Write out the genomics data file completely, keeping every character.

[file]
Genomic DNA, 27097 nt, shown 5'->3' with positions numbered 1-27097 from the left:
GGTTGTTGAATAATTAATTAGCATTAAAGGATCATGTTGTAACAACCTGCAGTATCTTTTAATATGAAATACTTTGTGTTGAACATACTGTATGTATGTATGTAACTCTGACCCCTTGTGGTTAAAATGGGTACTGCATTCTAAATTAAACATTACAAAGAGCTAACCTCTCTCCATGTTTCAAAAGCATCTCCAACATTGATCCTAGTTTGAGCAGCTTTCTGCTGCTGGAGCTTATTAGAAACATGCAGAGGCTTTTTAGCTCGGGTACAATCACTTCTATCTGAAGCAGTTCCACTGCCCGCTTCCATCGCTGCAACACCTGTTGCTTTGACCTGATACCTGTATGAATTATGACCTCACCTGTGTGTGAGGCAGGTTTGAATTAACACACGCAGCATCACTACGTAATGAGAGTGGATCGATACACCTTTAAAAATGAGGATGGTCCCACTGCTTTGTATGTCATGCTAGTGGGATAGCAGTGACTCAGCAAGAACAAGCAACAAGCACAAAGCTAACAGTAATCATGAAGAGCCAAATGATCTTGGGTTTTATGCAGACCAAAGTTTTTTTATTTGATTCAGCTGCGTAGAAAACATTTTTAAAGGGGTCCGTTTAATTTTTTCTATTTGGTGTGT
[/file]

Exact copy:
Genomic DNA, 27097 nt, shown 5'->3' with positions numbered 1-27097 from the left:
GGTTGTTGAATAATTAATTAGCATTAAAGGATCATGTTGTAACAACCTGCAGTATCTTTTAATATGAAATACTTTGTGTTGAACATACTGTATGTATGTATGTAACTCTGACCCCTTGTGGTTAAAATGGGTACTGCATTCTAAATTAAACATTACAAAGAGCTAACCTCTCTCCATGTTTCAAAAGCATCTCCAACATTGATCCTAGTTTGAGCAGCTTTCTGCTGCTGGAGCTTATTAGAAACATGCAGAGGCTTTTTAGCTCGGGTACAATCACTTCTATCTGAAGCAGTTCCACTGCCCGCTTCCATCGCTGCAACACCTGTTGCTTTGACCTGATACCTGTATGAATTATGACCTCACCTGTGTGTGAGGCAGGTTTGAATTAACACACGCAGCATCACTACGTAATGAGAGTGGATCGATACACCTTTAAAAATGAGGATGGTCCCACTGCTTTGTATGTCATGCTAGTGGGATAGCAGTGACTCAGCAAGAACAAGCAACAAGCACAAAGCTAACAGTAATCATGAAGAGCCAAATGATCTTGGGTTTTATGCAGACCAAAGTTTTTTTATTTGATTCAGCTGCGTAGAAAACATTTTTAAAGGGGTCCGTTTAATTTTTTCTATTTGGTGTGT